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2017 November PAD Chapbook Challenge: Day 17

I know for poets in the States that we're getting super close to turkey time; I hope everyone is able to keep poeming through the crazy holiday week. If not, be sure to catch up as you're able.

For today’s prompt, write a "what I meant to say" poem. As someone who takes his time to consider what to say, I often find myself in this position of knowing what I meant to say...after the moment has passed. If you've ever been in that position, here's your chance to write out what you meant to say.

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Master Poetic Forms!

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Learn how to write sestina, shadorma, haiku, monotetra, golden shovel, and more with The Writer’s Digest Guide to Poetic Forms, by Robert Lee Brewer.

This e-book covers more than 40 poetic forms and shares examples to illustrate how each form works.

Discover a new universe of poetic possibilities and apply it to your poetry today!

Click to continue.

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Here’s my attempt at a What I Meant to Say Poem:

“after careful consideration”

after careful consideration
of everything i could possibly say
every defense i could roll out
& excuse that might be plausible

after careful consideration
of how you might react & how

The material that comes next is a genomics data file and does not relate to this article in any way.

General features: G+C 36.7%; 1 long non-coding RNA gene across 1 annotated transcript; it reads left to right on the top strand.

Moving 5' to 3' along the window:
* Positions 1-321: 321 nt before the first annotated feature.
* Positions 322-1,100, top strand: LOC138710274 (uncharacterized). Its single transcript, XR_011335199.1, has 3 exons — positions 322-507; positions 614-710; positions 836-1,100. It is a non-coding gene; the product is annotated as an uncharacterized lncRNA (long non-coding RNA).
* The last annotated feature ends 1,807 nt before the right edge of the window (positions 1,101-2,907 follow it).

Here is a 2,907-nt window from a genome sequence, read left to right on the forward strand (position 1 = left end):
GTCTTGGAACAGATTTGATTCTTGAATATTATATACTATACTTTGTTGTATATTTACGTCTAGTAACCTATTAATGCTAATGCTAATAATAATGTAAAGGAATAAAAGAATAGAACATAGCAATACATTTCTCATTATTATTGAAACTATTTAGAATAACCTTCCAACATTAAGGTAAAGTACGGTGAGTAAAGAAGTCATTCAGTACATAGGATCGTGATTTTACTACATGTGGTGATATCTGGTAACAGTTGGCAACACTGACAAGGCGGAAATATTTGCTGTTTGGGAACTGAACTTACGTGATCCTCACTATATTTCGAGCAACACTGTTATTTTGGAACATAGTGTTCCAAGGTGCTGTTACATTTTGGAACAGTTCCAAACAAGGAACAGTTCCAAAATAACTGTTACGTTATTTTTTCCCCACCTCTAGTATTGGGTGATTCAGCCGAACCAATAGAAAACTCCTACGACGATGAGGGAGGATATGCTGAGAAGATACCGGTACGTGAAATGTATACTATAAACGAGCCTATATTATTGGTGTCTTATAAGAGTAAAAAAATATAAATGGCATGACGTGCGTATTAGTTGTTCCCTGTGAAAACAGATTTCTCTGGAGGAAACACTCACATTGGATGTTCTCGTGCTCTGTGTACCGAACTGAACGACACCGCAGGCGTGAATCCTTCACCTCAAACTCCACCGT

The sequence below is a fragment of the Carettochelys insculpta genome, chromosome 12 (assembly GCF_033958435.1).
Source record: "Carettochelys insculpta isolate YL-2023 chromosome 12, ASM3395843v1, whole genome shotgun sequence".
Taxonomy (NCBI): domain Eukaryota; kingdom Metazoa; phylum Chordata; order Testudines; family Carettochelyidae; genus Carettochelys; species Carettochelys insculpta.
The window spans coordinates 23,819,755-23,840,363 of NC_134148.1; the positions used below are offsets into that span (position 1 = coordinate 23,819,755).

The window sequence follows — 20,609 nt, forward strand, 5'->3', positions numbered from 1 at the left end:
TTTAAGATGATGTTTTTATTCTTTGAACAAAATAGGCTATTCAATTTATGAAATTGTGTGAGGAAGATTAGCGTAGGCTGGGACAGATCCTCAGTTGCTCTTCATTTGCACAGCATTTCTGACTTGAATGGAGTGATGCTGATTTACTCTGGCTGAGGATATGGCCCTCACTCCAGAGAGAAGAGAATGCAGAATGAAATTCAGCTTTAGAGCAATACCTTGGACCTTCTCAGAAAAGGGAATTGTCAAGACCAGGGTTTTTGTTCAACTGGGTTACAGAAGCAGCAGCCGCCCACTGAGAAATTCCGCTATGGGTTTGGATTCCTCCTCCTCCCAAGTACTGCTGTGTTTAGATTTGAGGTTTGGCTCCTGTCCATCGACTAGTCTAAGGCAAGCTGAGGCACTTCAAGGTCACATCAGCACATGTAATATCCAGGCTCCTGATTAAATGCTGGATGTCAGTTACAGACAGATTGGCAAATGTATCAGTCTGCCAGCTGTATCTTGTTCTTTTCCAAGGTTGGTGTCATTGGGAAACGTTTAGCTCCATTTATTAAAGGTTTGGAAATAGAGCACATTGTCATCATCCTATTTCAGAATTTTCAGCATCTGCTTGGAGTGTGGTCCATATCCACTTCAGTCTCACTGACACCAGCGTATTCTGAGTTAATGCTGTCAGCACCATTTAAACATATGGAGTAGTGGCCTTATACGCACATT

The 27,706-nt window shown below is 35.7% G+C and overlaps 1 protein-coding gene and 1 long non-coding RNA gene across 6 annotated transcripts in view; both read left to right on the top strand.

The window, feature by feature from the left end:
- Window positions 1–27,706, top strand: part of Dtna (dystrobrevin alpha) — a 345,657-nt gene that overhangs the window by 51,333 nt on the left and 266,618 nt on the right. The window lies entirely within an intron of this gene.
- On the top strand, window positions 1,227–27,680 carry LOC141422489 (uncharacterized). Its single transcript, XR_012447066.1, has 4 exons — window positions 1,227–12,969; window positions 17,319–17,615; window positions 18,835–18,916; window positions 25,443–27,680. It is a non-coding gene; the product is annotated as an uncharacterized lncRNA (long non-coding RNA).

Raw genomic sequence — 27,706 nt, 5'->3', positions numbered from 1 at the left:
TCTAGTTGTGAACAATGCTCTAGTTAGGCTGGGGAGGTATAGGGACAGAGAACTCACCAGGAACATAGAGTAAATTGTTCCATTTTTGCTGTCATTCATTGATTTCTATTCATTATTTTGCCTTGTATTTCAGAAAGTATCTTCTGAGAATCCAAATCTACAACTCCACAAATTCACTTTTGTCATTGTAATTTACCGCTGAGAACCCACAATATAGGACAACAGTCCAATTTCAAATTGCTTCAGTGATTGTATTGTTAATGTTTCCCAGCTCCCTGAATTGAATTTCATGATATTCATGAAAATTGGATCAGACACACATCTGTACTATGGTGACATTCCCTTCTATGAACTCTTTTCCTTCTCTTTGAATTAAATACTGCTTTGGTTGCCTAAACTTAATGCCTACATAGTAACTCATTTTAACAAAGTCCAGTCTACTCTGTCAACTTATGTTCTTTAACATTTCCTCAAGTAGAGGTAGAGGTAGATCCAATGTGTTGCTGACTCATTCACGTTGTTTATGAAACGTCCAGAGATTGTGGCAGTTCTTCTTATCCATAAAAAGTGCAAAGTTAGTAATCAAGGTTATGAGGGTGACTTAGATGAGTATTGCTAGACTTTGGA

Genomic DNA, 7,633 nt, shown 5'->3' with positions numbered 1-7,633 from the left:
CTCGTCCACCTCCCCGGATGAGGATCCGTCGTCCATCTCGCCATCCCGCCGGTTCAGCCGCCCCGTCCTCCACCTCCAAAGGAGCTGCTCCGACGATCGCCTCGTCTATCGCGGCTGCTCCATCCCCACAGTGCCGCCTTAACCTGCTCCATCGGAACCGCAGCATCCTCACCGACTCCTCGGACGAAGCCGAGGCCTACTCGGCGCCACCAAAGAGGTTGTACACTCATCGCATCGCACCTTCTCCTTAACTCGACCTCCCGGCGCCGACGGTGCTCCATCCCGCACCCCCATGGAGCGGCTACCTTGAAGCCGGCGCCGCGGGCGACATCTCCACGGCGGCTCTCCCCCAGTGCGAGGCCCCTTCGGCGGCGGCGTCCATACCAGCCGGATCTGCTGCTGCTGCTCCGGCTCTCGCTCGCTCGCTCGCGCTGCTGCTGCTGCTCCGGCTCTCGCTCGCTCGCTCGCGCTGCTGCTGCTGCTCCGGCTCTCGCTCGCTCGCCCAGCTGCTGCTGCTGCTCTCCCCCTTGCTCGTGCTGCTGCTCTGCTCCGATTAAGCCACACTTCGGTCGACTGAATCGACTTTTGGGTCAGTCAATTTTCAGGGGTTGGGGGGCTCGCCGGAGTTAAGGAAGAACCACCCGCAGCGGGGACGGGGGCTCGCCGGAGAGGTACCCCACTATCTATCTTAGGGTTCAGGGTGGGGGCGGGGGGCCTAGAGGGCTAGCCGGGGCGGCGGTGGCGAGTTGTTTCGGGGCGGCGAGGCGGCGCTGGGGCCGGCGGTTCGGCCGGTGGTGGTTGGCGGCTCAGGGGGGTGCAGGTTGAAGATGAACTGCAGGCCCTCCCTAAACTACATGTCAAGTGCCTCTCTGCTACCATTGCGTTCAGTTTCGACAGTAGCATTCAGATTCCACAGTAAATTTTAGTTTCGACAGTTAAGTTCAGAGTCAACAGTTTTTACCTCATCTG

i might react to your reaction
& where it might lead us

after careful consideration
of the profits & losses & whys
& wherefores & whatevers i've
decided the best response is

i'm sorry

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 Robert Lee Brewer

Robert Lee Brewer

Robert Lee Brewer is Senior Content Editor of the Writer’s Digest Writing Community and author of the poetry collection, Solving the World’s Problems (Press 53). He edits Poet’s Market and Writer’s Market, in addition to writing a free weekly WritersMarket.com newsletter and a poetry column for Writer’s Digest magazine.

He often finds the best responses are variations of "Thank you" and "I'm sorry" and that it never hurts to say "Please." Of course, there's usually so much more to say, but he finds excess tends to complicate things.

Follow him on Twitter @robertleebrewer.

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